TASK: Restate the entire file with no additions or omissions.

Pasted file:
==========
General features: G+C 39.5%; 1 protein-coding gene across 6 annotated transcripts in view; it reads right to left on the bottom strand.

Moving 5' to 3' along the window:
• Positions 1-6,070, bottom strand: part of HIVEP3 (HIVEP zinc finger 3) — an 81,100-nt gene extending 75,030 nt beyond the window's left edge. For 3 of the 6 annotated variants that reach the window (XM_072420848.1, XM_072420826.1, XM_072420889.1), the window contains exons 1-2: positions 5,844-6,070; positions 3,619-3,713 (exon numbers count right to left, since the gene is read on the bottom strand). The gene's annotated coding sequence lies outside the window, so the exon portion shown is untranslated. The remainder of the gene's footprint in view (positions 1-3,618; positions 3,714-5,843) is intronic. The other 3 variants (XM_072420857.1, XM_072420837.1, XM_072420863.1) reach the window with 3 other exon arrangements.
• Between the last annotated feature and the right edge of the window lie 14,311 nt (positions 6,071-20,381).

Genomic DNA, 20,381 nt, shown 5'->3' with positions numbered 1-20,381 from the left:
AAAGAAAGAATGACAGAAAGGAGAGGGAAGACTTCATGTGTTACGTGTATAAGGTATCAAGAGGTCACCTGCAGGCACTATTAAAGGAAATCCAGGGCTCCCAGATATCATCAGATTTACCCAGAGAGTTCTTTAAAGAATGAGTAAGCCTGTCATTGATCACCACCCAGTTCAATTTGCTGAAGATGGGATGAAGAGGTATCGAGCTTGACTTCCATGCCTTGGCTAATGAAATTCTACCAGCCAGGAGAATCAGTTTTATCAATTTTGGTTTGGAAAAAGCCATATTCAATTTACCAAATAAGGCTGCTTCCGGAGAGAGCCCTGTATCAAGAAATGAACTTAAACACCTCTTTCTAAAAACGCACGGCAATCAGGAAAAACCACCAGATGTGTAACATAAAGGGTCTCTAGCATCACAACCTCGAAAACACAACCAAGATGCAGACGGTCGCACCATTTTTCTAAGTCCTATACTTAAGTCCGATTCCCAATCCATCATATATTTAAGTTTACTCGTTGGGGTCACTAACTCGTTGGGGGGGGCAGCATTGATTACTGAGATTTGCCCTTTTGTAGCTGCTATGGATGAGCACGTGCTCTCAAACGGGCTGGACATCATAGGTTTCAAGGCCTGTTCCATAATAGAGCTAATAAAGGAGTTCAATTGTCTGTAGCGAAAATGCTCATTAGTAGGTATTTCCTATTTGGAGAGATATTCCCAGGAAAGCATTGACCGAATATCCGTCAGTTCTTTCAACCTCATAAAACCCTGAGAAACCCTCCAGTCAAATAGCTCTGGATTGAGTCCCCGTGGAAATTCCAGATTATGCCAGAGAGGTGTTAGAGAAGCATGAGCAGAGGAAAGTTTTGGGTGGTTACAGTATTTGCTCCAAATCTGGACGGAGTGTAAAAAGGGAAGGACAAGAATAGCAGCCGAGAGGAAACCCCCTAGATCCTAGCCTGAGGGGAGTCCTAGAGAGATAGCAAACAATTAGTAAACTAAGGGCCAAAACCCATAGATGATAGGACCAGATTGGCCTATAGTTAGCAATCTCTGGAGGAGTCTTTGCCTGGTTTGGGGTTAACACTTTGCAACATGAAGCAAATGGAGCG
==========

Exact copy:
General features: G+C 39.5%; 1 protein-coding gene across 6 annotated transcripts in view; it reads right to left on the bottom strand.

Moving 5' to 3' along the window:
• Positions 1-6,070, bottom strand: part of HIVEP3 (HIVEP zinc finger 3) — an 81,100-nt gene extending 75,030 nt beyond the window's left edge. For 3 of the 6 annotated variants that reach the window (XM_072420848.1, XM_072420826.1, XM_072420889.1), the window contains exons 1-2: positions 5,844-6,070; positions 3,619-3,713 (exon numbers count right to left, since the gene is read on the bottom strand). The gene's annotated coding sequence lies outside the window, so the exon portion shown is untranslated. The remainder of the gene's footprint in view (positions 1-3,618; positions 3,714-5,843) is intronic. The other 3 variants (XM_072420857.1, XM_072420837.1, XM_072420863.1) reach the window with 3 other exon arrangements.
• Between the last annotated feature and the right edge of the window lie 14,311 nt (positions 6,071-20,381).

Genomic DNA, 20,381 nt, shown 5'->3' with positions numbered 1-20,381 from the left:
AAAGAAAGAATGACAGAAAGGAGAGGGAAGACTTCATGTGTTACGTGTATAAGGTATCAAGAGGTCACCTGCAGGCACTATTAAAGGAAATCCAGGGCTCCCAGATATCATCAGATTTACCCAGAGAGTTCTTTAAAGAATGAGTAAGCCTGTCATTGATCACCACCCAGTTCAATTTGCTGAAGATGGGATGAAGAGGTATCGAGCTTGACTTCCATGCCTTGGCTAATGAAATTCTACCAGCCAGGAGAATCAGTTTTATCAATTTTGGTTTGGAAAAAGCCATATTCAATTTACCAAATAAGGCTGCTTCCGGAGAGAGCCCTGTATCAAGAAATGAACTTAAACACCTCTTTCTAAAAACGCACGGCAATCAGGAAAAACCACCAGATGTGTAACATAAAGGGTCTCTAGCATCACAACCTCGAAAACACAACCAAGATGCAGACGGTCGCACCATTTTTCTAAGTCCTATACTTAAGTCCGATTCCCAATCCATCATATATTTAAGTTTACTCGTTGGGGTCACTAACTCGTTGGGGGGGGCAGCATTGATTACTGAGATTTGCCCTTTTGTAGCTGCTATGGATGAGCACGTGCTCTCAAACGGGCTGGACATCATAGGTTTCAAGGCCTGTTCCATAATAGAGCTAATAAAGGAGTTCAATTGTCTGTAGCGAAAATGCTCATTAGTAGGTATTTCCTATTTGGAGAGATATTCCCAGGAAAGCATTGACCGAATATCCGTCAGTTCTTTCAACCTCATAAAACCCTGAGAAACCCTCCAGTCAAATAGCTCTGGATTGAGTCCCCGTGGAAATTCCAGATTATGCCAGAGAGGTGTTAGAGAAGCATGAGCAGAGGAAAGTTTTGGGTGGTTACAGTATTTGCTCCAAATCTGGACGGAGTGTAAAAAGGGAAGGACAAGAATAGCAGCCGAGAGGAAACCCCCTAGATCCTAGCCTGAGGGGAGTCCTAGAGAGATAGCAAACAATTAGTAAACTAAGGGCCAAAACCCATAGATGATAGGACCAGATTGGCCTATAGTTAGCAATCTCTGGAGGAGTCTTTGCCTGGTTTGGGGTTAACACTTTGCAACATGAAGCAAATGGAGCG